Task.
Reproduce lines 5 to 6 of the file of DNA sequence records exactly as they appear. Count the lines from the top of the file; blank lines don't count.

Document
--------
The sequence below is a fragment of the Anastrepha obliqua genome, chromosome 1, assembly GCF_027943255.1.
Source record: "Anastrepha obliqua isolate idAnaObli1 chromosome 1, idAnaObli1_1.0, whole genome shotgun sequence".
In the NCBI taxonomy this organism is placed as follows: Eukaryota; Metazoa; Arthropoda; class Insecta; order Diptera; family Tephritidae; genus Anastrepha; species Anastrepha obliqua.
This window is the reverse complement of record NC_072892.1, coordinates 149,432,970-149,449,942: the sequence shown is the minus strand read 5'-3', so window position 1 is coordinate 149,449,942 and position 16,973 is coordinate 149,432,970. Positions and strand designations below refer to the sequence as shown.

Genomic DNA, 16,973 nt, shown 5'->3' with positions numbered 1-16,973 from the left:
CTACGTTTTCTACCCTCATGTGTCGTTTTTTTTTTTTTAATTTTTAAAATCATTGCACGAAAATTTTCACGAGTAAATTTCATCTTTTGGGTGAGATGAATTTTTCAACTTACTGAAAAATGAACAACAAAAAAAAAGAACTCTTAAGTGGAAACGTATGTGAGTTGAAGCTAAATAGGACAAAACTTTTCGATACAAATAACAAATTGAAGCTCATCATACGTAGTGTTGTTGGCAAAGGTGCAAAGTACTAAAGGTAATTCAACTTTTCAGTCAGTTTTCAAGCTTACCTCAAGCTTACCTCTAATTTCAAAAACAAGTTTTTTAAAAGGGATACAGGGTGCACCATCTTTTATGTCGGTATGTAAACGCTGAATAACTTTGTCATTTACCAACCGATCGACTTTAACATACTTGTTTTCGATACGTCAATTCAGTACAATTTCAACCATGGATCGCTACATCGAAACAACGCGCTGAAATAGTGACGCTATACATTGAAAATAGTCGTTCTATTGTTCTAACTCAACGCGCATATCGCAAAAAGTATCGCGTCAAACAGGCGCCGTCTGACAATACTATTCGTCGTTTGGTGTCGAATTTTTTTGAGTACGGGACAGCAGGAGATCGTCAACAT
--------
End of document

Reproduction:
Genomic DNA, 16,973 nt, shown 5'->3' with positions numbered 1-16,973 from the left:
CTACGTTTTCTACCCTCATGTGTCGTTTTTTTTTTTTTAATTTTTAAAATCATTGCACGAAAATTTTCACGAGTAAATTTCATCTTTTGGGTGAGATGAATTTTTCAACTTACTGAAAAATGAACAACAAAAAAAAAGAACTCTTAAGTGGAAACGTATGTGAGTTGAAGCTAAATAGGACAAAACTTTTCGATACAAATAACAAATTGAAGCTCATCATACGTAGTGTTGTTGGCAAAGGTGCAAAGTACTAAAGGTAATTCAACTTTTCAGTCAGTTTTCAAGCTTACCTCAAGCTTACCTCTAATTTCAAAAACAAGTTTTTTAAAAGGGATACAGGGTGCACCATCTTTTATGTCGGTATGTAAACGCTGAATAACTTTGTCATTTACCAACCGATCGACTTTAACATACTTGTTTTCGATACGTCAATTCAGTACAATTTCAACCATGGATCGCTACATCGAAACAACGCGCTGAAATAGTGACGCTATACATTGAAAATAGTCGTTCTATTGTTCTAACTCAACGCGCATATCGCAAAAAGTATCGCGTCAAACAGGCGCCGTCTGACAATACTATTCGTCGTTTGGTGTCGAATTTTTTTGAGTACGGGACAGCAGGAGATCGTCAACAT